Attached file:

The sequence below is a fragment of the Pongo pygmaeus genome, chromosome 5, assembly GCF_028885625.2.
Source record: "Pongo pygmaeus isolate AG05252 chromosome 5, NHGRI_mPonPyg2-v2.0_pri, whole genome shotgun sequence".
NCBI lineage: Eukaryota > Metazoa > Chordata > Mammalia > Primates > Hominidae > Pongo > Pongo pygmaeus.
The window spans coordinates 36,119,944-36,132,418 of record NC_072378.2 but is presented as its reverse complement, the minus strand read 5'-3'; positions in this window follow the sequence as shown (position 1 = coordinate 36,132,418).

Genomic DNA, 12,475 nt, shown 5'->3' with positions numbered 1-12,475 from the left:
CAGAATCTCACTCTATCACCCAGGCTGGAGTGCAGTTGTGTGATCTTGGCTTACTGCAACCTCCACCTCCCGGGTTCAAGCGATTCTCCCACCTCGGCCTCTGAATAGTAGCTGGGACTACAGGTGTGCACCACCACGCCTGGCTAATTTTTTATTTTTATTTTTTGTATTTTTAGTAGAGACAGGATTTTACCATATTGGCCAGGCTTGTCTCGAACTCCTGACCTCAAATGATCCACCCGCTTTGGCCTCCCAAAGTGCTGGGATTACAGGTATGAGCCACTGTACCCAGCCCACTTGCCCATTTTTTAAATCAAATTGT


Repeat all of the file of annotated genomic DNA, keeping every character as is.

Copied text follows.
The sequence below is a fragment of the Pongo pygmaeus genome, chromosome 5, assembly GCF_028885625.2.
Source record: "Pongo pygmaeus isolate AG05252 chromosome 5, NHGRI_mPonPyg2-v2.0_pri, whole genome shotgun sequence".
NCBI lineage: Eukaryota > Metazoa > Chordata > Mammalia > Primates > Hominidae > Pongo > Pongo pygmaeus.
The window spans coordinates 36,119,944-36,132,418 of record NC_072378.2 but is presented as its reverse complement, the minus strand read 5'-3'; positions in this window follow the sequence as shown (position 1 = coordinate 36,132,418).

Genomic DNA, 12,475 nt, shown 5'->3' with positions numbered 1-12,475 from the left:
CAGAATCTCACTCTATCACCCAGGCTGGAGTGCAGTTGTGTGATCTTGGCTTACTGCAACCTCCACCTCCCGGGTTCAAGCGATTCTCCCACCTCGGCCTCTGAATAGTAGCTGGGACTACAGGTGTGCACCACCACGCCTGGCTAATTTTTTATTTTTATTTTTTGTATTTTTAGTAGAGACAGGATTTTACCATATTGGCCAGGCTTGTCTCGAACTCCTGACCTCAAATGATCCACCCGCTTTGGCCTCCCAAAGTGCTGGGATTACAGGTATGAGCCACTGTACCCAGCCCACTTGCCCATTTTTTAAATCAAATTGT